Montevallo opposes sales tax bill

Citing a potential loss of revenues, the Montevallo City Council voted Monday to go on record in opposition to an Alabama House bill that would return the authority to collect sales taxes by cities to the state.

According to John Abercrombie, revenue clerk for the city of Montevallo, House Bill 649 (the Streamline Sales Tax Bill) is expected to be among the first bills up for consideration on June 9, when the state Legislature returns into regular session.

The Legislature has met in special session during the past couple of weeks to debate Gov. Bob Riley’s $1.3 million revenue plan. They return to regular session on June 9.

The Montevallo City Council voted 4-0 to oppose the streamline sales tax bill in a special called meeting held in the absence of Mayor Grady Parker and Councilmember Paul Brown.

The meeting was presided

by Mayor Pro Tem Sharon Anderson who opposed the bill along with councilmembers Willie Goldsmith, Bob Lightfoot and Greg Pendleton.

According to the Alabama Department of Revenue, under the proposed legislation, the state Department of Revenue will operate in the capacity as the state level authority to collect and distribute local taxes and to conduct joint audits of sellers registered under the Streamlined Sales and Use Tax Agreement (SSTA).

The bill would require one tax return for each taxing period be filed for the state tax and all local jurisdiction taxes within the state and provides that the state Revenue Department must distribute local taxes collected within three business days after the payment is deposited.

It will also allow sellers who choose to do so to collect and remit state and local sales taxes electronically.

The state Revenue Department

also states that the proposed legislation will, &uot;slow the erosion in state and local sales and use tax bases caused by untaxed mail-order, Internet and other remote sales made in interstate commerce with voluntary collection and remittance by remote retailers of sales use taxes.&uot;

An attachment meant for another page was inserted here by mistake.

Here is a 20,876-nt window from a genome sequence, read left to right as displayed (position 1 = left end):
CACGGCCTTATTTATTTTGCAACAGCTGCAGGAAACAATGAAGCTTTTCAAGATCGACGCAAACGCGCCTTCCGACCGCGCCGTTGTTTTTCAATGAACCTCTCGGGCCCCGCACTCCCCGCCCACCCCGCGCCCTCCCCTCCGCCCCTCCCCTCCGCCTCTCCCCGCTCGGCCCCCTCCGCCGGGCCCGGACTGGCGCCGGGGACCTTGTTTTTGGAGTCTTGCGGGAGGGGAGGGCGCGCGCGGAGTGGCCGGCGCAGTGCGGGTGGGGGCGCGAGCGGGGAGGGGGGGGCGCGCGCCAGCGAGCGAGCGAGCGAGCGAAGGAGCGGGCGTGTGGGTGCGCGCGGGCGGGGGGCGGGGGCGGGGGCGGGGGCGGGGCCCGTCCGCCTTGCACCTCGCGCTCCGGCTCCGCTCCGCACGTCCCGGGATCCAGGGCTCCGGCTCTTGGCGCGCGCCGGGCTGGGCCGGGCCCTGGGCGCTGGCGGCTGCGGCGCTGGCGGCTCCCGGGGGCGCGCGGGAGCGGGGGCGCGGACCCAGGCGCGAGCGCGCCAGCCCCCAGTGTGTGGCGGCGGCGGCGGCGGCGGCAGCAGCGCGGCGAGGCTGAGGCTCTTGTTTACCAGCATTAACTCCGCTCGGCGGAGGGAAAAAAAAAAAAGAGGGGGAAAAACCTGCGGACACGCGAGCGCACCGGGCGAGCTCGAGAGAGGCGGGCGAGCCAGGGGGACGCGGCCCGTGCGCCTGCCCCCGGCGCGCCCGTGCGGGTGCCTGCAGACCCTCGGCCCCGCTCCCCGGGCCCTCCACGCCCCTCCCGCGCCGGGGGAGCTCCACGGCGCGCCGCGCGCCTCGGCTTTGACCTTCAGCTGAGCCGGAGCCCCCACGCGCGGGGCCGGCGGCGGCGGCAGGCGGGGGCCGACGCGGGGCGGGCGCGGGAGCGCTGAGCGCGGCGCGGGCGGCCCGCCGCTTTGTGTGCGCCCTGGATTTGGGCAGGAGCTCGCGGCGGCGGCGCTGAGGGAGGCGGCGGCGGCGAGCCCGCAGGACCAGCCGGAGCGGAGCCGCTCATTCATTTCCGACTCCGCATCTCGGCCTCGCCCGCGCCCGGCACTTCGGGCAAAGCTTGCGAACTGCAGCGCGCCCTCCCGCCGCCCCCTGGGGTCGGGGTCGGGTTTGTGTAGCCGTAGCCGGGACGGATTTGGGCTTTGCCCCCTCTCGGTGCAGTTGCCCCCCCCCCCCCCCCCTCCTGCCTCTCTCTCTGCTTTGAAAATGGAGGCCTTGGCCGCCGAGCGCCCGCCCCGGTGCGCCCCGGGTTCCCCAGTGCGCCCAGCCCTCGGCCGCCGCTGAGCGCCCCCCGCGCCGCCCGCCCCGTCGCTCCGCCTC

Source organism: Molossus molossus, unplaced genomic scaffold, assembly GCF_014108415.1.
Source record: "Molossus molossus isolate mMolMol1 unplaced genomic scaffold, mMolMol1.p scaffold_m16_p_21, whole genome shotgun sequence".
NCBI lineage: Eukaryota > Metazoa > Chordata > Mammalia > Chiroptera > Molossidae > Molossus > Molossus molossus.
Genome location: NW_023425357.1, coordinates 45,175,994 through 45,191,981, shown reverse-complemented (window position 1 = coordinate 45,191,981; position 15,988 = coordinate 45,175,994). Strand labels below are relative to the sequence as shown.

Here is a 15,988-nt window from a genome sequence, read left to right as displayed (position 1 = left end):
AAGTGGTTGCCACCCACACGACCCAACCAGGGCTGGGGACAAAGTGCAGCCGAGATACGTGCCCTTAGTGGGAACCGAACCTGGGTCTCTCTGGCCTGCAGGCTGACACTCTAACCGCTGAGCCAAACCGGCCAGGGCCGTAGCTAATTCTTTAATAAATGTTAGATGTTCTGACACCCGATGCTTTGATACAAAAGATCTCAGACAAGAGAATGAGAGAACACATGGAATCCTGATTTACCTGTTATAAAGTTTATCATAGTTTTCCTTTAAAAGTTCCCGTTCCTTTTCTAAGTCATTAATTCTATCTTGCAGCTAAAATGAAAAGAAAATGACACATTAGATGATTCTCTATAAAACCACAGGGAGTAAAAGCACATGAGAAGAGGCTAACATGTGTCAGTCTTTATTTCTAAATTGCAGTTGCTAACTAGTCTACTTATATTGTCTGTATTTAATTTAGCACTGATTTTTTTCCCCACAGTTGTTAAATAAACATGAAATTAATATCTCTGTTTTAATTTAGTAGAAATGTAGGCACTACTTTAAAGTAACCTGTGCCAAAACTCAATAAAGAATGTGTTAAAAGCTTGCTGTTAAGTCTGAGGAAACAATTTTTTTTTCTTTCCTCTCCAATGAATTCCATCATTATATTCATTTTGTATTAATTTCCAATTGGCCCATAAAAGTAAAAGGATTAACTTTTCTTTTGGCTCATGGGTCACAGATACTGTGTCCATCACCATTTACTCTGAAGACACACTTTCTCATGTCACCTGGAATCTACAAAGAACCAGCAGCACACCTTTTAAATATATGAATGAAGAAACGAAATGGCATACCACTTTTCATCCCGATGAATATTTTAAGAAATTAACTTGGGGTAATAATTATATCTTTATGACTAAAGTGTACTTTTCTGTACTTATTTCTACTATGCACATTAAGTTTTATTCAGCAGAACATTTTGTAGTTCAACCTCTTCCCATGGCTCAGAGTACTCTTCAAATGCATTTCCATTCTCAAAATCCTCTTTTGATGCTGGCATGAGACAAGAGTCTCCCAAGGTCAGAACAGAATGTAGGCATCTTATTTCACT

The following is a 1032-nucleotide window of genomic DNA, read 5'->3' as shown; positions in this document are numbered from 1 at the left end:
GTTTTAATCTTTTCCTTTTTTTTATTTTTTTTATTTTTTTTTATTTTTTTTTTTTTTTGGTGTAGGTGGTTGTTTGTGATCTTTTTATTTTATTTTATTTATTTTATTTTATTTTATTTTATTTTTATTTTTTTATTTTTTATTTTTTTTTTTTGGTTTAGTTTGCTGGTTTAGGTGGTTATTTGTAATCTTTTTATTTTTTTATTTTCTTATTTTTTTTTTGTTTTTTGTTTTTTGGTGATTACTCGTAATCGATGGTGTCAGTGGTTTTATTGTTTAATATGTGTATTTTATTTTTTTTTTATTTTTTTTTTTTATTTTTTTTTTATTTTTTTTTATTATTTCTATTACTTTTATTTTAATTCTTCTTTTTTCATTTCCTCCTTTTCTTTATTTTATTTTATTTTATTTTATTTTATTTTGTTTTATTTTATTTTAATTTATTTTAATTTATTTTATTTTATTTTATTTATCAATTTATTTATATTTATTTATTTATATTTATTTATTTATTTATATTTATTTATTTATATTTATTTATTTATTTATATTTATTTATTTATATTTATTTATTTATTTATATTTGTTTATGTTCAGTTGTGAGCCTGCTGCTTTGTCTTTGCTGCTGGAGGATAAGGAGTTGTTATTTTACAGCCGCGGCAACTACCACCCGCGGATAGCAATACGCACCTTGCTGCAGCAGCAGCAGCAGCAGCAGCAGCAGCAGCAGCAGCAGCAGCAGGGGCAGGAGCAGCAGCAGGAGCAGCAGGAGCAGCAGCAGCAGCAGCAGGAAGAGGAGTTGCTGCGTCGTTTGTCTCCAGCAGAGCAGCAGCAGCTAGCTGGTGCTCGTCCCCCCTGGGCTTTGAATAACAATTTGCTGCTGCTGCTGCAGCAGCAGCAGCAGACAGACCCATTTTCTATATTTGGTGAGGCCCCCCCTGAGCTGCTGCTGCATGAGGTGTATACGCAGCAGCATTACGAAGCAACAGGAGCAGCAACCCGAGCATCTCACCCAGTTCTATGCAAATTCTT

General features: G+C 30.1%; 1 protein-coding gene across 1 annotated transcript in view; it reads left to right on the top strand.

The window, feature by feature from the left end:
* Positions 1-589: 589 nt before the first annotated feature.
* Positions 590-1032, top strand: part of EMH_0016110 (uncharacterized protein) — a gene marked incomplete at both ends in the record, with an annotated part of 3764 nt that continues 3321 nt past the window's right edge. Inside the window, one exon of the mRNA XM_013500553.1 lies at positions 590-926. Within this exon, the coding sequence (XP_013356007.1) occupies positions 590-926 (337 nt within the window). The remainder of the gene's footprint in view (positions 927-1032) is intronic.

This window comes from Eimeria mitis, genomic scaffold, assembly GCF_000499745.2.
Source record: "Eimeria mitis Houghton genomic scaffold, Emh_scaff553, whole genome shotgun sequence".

According to those who push the legislation, it would &uot;place Alabama in the position to be authorized to require all remote sellers to register, collect and remit state and local sales and use taxes to Alabama upon enactment of legislation by the U.S. Congress.&uot;

So, why the opposition?

According to

Lightfoot, &uot;When we collect our own taxes, we can monitor to see how much each store owes, can pick up the check and have the money instantly.&uot;

He said if the state collects, the money will be held for a period of time, and the state does not have the manpower to monitor tax payments.

Abercrombie said Montevallo has been collecting its own sales tax since 1992 and immediately experienced an increase in revenues.

He also said the state did not have the manpower to pursue delinquencies.

Abercrombie said the proposed legislation takes away the city’s right to self collection and would restrict the city from doing its own audit of taxpayers unless the state instructs the city to conduct an audit.

He said the proposed bill calls for taxes to be collected electronically but questions whether people can afford it.

He also said the bill calls for distribution of the taxes within three days. But he said, &uot;I don’t have confidence in their ability to collect and distribute as well as we can ourselves.&uot;

Abercrombie further pointed out that the cost to the state to collect taxes will be about $5 million.

Montevallo City Clerk Steve Gibbs said in the past the state charged the city a fee of about $12 per taxpayer collected.

While proposed legislation does not call for a

collection fee to be charged to cities, Gibbs said,

&uot;I don’t believe that will last in the present budget crunch.&uot;

He said the state recently did not have even enough personnel to open income tax check envelopes.

Anderson agreed.

&uot;I just think we will have less revenue, and if the state collects it, there will be a delay before it reaches us,&uot; she said.

In answer to a question from Lightfoot, Gibbs and Abercrombie said

the city saw a 12 to 15 percent increase in tax collections when it began self collecting sales taxes and eliminated a six to seven week delay in receiving tax revenues from the state.

Goldsmith said he did not see how the proposed legislation will help the city of

Montevallo.

And while Pendleton said he is in favor of tax reform, he said he felt the proposed legislation is jumping into something without looking at the consequences it will have on municipalities.

Gibbs said the city’s resolution will be forwarded to all 35 state senators and 105 state representatives.

According to the resolution, the proposed bill represents &uot;potential revenue losses for the city of Montevallo,&uot; &uot;offers no guarantee of capital gain at the state level,&uot; &uot;reduces the city’s ability to audit businesses thereby reducing revenue to which we are entitled,&uot; and &uot;would create impediments that would prevent us from receiving money due to the city of Montevallo in a timely way, if at all.&uot;

And, according to the resolution, &uot;our stance is that the state is reacting prematurely and that the representatives would be more responsible to the counties and municipalities collecting sales and use tax to postpone legislation until the federal regulations are ultimately adopted.&uot;